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Edcon will not be the last retailer to suffer under Covid-19

Besides retailers and the associated property companies, all ‘non-food guys are really going to take a beating,’ Chris Gilmour points out.

Podcast features clip of Grant Patterson, CEO of Edcon speaking on Edcon

NOMPU SIZIBA: I’m joined on the line by Chris Gilmour, who is an independent guru on the retail sector. Thanks very much, Chris, for joining us. The picture painted by Edcon CEO Grant Pattison is quite grim, especially given that the group had been given a new lease of life by its various creditors in its restructure process last year. When we read between the lines of what he had to say, do you think Edcon will survive post the lockdown?

CHRIS GILMOUR: Good evening, Nompu. To answer your question immediately, not in its current form, no. I just don’t think it’s possible. A couple of things.

First of all, is the lockdown going to finish on April 16/17 April, whatever? We just don’t know. Current suggestions, if we use geographical precedent in the rest of the world as a proxy, suggests it might be extended. I don’t know. I can’t speak for government. I’ve got no way of knowing. That’s the first point I want make – is it going to be just the three weeks?

In the preamble [see audio hereto] you mentioned property companies. But Grant Pattison talks about the suppliers. There is a whole massive supply chain here. So we are talking about a whole host of people who supply Edcon –  for example, cut, make, and trim suppliers, but not necessarily big companies. The small suppliers probably are in the main, and they’ve got a whole host of people who depend, literally, on those jobs and nothing else. So this could be absolutely devastating. And the longer it goes on the worse it gets.

So if people are thinking there is going to be a rapid rebound from this, unless those suppliers can tap into some kind of external funding – and maybe the Rupert and Oppenheimer and Patrice Motsepe initiatives may help to some extent – we just don’t know. If it can’t tap into some sort of external funding, then their prospects look bleak as well.

Everywhere you look, South Africa is a consumer economy. Something like almost 60% of GDP in this country comes from the consumer and, if the consumer is going to be hit, if the consumer can’t go out and spend, then, in Grant Pattison’s words ringing in my ears, R400 million down just in March, and since the lockdown another R800 million. You can’t survive on that type of thing. So again, a longwinded answer to will Edcon survive: perhaps parts of it will.

I really feel for Grant, because he’s done a phenomenal job in trying to rescue this thing. And, as you say, it was was almost there – and this has really just knocked it for six.

NOMPU SIZIBA: So, is Edcon merely the tip of the iceberg, then? Could we see the lockdown adversely impacting a lot of other retail sales outlets?

CHRIS GILMOUR: Oh, absolutely. Today in the UK, for example, BrightHouse and Carluccio’s have both gone into administration. That’s a first-world economy, with people who are relatively wealthy. And in South Africa we are in recession, so money is tight already.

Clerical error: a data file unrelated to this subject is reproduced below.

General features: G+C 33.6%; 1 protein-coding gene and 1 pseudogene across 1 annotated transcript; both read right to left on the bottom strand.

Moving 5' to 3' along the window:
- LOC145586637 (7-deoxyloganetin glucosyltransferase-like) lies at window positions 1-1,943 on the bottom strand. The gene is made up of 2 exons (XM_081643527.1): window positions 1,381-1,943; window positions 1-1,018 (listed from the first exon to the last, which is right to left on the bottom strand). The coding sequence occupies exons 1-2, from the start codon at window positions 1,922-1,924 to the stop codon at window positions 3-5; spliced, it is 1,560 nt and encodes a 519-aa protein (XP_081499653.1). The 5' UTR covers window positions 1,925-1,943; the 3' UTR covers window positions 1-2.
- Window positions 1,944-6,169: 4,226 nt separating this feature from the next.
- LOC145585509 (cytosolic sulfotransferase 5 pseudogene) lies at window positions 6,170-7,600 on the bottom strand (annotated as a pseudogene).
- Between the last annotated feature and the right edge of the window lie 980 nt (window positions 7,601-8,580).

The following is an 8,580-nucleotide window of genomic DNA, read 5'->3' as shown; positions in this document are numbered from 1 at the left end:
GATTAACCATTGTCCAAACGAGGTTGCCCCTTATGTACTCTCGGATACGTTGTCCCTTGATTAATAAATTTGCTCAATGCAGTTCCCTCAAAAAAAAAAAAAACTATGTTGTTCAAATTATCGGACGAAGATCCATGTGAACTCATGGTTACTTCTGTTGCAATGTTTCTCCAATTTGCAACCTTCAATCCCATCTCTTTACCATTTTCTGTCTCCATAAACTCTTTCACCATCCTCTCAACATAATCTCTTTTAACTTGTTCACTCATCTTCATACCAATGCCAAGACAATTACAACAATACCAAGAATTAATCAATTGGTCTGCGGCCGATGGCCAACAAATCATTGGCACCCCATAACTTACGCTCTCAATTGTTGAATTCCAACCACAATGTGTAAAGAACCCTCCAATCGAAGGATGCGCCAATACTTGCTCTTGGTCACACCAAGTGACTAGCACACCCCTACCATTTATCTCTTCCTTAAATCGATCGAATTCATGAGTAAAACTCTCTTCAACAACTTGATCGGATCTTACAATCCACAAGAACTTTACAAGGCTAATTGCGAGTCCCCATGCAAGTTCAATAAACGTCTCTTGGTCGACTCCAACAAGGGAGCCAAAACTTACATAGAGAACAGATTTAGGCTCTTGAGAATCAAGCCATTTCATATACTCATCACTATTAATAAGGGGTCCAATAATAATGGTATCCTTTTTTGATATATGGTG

You didn’t mention Mr Price. They put out a statement last Thursday or Friday, saying that they’re going to have to come to an arrangement with their landlords, because it’s just so weak for them as well. And they are really very good value-for-money-type retailers.

So while you have this lockdown, while you could only go to the food retailers, the food retailers will do reasonably well, depending on how much people tend to stock up. But yes, it’s a difficult one to know exactly how well they will do. But the non-food guys are really going to take a beating.

NOMPU SIZIBA: What about the Foschini Group? They came out with a statement over the weekend to say that they’re going to halt paying rent. I mean, can they just do that unilaterally, and do they even give reasons as to why?

Read: TFG insists it won’t pay April rent due to lockdown

CHRIS GILMOUR: Well, essentially if you look at Foschini’s trading statements for the past year or so, they’ve been talking about the fact that the landlords in many instances, both here and in Australia, haven’t really quite grasped the reality that you can’t just keep on escalating rents willy-nilly. I think that may be behind their action. Can they do it legally? I’m not a legal expert, I don’t know. I can’t give you an opinion on that. But they seem to have taken legal counsel on this one. So, yes, they seem to be pretty confident, and that may well set a precedent for other retailers. We’ll have to wait and see.

NOMPU SIZIBA: Chris, you put me straight, very nicely, to say that it’s not just about big companies like real estate investment trusts, but other companies that are heavily connected with the retail sector. But I do want now to focus on the Reits.

What does this situation mean for the likes of Growthpoint, Redefine and other property groups? They must be feeling on shaky ground at the moment. What will they do?

CHRIS GILMOUR: I’m not a property expert, so I can’t give you the real lowdown on that. But, just from a kind of lay investment person’s perspective, I’m trying to think which one of them today actually maintained the dividend. So at this point in time they seem to be holding up.

But, coming back to what TFG, The Foschini Group, have been saying for a while, the property groups have to understand that South African consumers are in a real squeeze; and the ability to pay, both at a consumer level and at a corporate level, is highly constrained. So I think that message has got through.